Bicentennial Bikeway Closed: Bikers Call For Temporary Bikeway On Coronation Drive

A community of bikers is urging Brisbane City Council to install a temporary protected bikeway on Coronation Drive in Milton, whilst the Bicentennial Bikeway is out of service due to upgrades and clearing operations following the flood. 

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The Bicentennial Bikeway closed in January 2022, whilst a redecking project is being carried out at the Regatta Ferry Terminal. Besides the works currently underway, the former Drift restaurant was also pushed onto the bikeway during the recent flooding, leaving a section of the bikeway closed for cyclists.

With works also underway, pedestrians have diverted into the cycle lane side, making it a shared path.

Brisbane West BUG (Bicycle User Group) and Space4Cycling believe the footpaths are not enough to accommodate bicycles and scooters.

“We STRONGLY urge Council to install a temporary on road cycleway between Lang Parade and Cribb Street. We are sure Queensland Walks agrees that the footpaths are inadequate to accommodate bicycles and scooters,” Brisbane West BUG stated.

Aside from a temporary protected bikeway on Coronation Dr, Space4Cycling said speed limit should be lowered, as happens during roadworks, whilst so many additional pedestrians and bike and scooter riders are forced to use skinny footpaths or ride on the road.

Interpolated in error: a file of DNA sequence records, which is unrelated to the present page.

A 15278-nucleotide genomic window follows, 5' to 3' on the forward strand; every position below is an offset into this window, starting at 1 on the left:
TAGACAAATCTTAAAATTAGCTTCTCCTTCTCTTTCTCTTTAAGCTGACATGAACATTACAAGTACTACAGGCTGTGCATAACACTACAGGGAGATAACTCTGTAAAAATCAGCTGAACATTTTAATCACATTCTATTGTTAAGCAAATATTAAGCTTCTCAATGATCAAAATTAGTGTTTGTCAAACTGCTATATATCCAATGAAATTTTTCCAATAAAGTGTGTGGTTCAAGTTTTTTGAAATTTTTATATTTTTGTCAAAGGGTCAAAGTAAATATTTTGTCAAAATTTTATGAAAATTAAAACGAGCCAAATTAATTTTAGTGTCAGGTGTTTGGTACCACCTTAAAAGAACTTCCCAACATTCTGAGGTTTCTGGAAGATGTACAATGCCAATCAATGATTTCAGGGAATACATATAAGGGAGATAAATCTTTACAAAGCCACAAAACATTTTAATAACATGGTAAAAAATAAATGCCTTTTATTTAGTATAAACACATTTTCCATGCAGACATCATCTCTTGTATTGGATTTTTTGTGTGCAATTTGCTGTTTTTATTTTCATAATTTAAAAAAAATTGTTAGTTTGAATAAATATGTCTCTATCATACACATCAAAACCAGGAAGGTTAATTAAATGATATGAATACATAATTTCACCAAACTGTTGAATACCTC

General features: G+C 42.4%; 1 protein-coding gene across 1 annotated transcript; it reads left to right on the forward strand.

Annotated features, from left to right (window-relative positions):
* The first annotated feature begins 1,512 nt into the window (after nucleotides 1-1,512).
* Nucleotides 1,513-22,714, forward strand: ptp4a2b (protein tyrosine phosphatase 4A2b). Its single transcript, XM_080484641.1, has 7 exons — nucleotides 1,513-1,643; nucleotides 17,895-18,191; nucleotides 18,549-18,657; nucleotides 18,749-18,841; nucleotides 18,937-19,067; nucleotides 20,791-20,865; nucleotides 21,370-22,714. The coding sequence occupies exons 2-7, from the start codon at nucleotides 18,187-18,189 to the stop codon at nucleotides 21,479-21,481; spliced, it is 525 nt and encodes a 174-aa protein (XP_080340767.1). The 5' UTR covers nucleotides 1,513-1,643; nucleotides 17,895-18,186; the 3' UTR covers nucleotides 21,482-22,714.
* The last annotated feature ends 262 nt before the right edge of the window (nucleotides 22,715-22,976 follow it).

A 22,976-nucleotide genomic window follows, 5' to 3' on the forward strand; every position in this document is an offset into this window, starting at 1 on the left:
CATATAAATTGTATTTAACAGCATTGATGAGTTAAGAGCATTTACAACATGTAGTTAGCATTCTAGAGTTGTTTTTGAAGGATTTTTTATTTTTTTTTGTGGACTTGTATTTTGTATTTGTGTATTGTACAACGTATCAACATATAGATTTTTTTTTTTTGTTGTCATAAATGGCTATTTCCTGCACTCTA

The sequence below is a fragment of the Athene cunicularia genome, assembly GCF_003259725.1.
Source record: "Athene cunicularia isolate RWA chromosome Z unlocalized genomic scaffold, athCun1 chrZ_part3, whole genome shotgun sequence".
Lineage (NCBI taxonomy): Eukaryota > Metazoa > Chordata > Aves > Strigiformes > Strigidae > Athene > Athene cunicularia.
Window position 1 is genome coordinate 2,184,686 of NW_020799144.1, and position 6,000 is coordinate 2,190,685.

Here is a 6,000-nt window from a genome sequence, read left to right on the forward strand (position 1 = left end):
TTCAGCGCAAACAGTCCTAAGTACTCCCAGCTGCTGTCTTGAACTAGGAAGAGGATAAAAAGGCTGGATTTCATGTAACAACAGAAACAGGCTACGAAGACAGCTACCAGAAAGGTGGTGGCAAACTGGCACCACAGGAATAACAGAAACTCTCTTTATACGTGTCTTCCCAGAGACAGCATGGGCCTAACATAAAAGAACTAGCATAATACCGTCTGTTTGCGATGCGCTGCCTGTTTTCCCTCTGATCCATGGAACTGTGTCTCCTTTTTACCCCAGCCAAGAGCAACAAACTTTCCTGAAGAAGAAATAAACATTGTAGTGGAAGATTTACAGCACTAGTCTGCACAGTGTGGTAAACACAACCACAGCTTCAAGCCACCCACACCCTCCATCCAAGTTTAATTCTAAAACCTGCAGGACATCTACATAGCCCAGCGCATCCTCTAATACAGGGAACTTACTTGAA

During Council’s Transport Committee meeting in March 2022, Cr Ryan Murphy confirmed the Bicentennial Bikeway is the top priority bikeway for repair, recognising its importance as critical and essential transport infrastructure. 

Mud has been cleared to the side on the bikeway between the Go Between Bridge and Ann Street whilst the Cribb Street ramp to Coronation Drive, and tunnel to Milton Green have also been cleared.

Photo credit: Michael Berkman – Greens MP for Maiwar/Facebook

Pontoon was fenced off beyond Herschel Street whilst Maritime Safety Queensland were clearing the pontoons, jet skis and boats out from the bikeway near the Milton CityCat terminal.

Meanwhile, local Greens state MP Michael Berkman supports the calls from bike user groups, adding that the detour must be of a high standard, including diversion signs, physical protection and appropriate traffic control on Coronation Drive. 

“An on-road bikeway diversion which is protected from motor traffic is required as a short-term safety measure given that many cyclists are exercising their legitimate right to ride on the road on Coronation Drive instead of the very narrow footpath. This is a recipe for disaster, and many of my constituents have contacted me in the last couple of days with stories of near misses,” said Mr Berkman. 

Discover the Beginnings of the Iconic Cook Terrace in Milton